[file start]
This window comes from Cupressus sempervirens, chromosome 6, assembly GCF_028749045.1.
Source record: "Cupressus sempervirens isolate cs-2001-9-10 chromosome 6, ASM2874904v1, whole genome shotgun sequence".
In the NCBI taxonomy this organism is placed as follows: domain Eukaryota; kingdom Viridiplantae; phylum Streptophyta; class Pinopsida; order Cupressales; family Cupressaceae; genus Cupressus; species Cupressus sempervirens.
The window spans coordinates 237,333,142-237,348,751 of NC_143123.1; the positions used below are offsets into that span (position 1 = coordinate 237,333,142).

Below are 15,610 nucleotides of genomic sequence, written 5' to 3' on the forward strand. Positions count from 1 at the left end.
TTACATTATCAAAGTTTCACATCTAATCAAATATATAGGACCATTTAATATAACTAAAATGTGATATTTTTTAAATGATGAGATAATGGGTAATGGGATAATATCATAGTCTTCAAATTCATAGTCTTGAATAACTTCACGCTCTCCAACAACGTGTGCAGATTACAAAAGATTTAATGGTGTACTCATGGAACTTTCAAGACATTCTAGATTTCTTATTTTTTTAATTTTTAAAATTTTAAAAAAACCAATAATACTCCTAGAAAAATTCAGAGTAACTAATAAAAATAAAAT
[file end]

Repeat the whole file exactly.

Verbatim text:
This window comes from Cupressus sempervirens, chromosome 6, assembly GCF_028749045.1.
Source record: "Cupressus sempervirens isolate cs-2001-9-10 chromosome 6, ASM2874904v1, whole genome shotgun sequence".
In the NCBI taxonomy this organism is placed as follows: domain Eukaryota; kingdom Viridiplantae; phylum Streptophyta; class Pinopsida; order Cupressales; family Cupressaceae; genus Cupressus; species Cupressus sempervirens.
The window spans coordinates 237,333,142-237,348,751 of NC_143123.1; the positions used below are offsets into that span (position 1 = coordinate 237,333,142).

Below are 15,610 nucleotides of genomic sequence, written 5' to 3' on the forward strand. Positions count from 1 at the left end.
TTACATTATCAAAGTTTCACATCTAATCAAATATATAGGACCATTTAATATAACTAAAATGTGATATTTTTTAAATGATGAGATAATGGGTAATGGGATAATATCATAGTCTTCAAATTCATAGTCTTGAATAACTTCACGCTCTCCAACAACGTGTGCAGATTACAAAAGATTTAATGGTGTACTCATGGAACTTTCAAGACATTCTAGATTTCTTATTTTTTTAATTTTTAAAATTTTAAAAAAACCAATAATACTCCTAGAAAAATTCAGAGTAACTAATAAAAATAAAAT